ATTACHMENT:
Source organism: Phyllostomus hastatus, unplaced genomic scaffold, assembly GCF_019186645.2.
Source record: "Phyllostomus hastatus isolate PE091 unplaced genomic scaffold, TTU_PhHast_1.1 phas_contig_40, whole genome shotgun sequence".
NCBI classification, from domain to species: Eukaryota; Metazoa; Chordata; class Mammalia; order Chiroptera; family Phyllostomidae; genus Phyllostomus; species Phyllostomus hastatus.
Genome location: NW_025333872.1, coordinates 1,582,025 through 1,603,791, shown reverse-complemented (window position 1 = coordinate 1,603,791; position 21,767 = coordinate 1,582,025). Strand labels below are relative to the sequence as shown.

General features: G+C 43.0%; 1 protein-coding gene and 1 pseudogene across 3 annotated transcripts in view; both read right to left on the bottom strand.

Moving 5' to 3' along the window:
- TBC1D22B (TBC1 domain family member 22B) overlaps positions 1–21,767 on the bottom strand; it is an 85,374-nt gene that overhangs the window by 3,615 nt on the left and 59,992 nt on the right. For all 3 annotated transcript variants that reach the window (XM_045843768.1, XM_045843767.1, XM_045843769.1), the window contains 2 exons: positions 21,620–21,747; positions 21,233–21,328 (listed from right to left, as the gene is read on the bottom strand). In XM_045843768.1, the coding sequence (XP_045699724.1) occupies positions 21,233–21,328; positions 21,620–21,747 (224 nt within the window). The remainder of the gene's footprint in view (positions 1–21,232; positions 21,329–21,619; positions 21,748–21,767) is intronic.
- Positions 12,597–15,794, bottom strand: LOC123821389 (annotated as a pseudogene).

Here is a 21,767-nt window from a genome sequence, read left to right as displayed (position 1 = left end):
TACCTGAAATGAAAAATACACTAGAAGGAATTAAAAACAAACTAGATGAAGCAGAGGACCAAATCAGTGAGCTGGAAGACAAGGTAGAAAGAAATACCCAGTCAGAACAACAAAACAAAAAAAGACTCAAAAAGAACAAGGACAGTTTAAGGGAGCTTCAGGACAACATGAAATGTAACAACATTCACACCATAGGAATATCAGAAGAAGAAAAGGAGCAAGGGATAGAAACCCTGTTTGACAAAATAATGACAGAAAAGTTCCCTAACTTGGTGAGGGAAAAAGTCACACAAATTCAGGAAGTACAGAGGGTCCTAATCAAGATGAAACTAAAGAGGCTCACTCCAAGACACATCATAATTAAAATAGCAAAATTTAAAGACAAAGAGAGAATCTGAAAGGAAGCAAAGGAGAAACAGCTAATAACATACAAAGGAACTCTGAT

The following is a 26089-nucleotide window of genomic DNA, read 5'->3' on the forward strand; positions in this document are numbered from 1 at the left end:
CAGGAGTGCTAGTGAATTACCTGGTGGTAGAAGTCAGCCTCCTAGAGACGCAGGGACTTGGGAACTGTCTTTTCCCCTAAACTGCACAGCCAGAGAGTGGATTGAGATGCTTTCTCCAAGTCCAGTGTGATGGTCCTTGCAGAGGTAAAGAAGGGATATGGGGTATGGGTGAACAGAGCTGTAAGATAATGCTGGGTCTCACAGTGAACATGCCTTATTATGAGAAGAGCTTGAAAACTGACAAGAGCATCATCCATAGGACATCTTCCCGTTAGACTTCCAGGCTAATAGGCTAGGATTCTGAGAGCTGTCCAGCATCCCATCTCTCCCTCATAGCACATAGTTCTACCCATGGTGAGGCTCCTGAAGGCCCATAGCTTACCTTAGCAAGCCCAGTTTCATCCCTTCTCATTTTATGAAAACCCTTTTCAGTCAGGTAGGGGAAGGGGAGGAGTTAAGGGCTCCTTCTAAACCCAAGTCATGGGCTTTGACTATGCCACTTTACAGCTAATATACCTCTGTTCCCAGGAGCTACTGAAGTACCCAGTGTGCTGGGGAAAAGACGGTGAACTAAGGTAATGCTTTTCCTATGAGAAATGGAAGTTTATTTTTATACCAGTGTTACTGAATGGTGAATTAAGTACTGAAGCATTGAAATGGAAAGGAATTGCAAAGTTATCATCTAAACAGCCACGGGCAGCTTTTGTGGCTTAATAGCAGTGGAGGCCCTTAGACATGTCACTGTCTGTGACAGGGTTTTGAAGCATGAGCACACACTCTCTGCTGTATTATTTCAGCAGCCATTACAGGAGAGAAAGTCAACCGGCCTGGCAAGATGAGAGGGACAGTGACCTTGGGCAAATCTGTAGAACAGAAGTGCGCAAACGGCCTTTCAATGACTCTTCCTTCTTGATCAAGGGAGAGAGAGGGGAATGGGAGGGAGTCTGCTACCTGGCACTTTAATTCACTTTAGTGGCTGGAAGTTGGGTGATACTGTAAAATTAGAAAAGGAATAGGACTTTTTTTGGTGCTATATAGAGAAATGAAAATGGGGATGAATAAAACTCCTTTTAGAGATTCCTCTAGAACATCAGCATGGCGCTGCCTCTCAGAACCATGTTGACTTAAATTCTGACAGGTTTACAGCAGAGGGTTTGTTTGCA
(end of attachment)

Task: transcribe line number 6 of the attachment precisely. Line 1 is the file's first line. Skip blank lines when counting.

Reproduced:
Moving 5' to 3' along the window: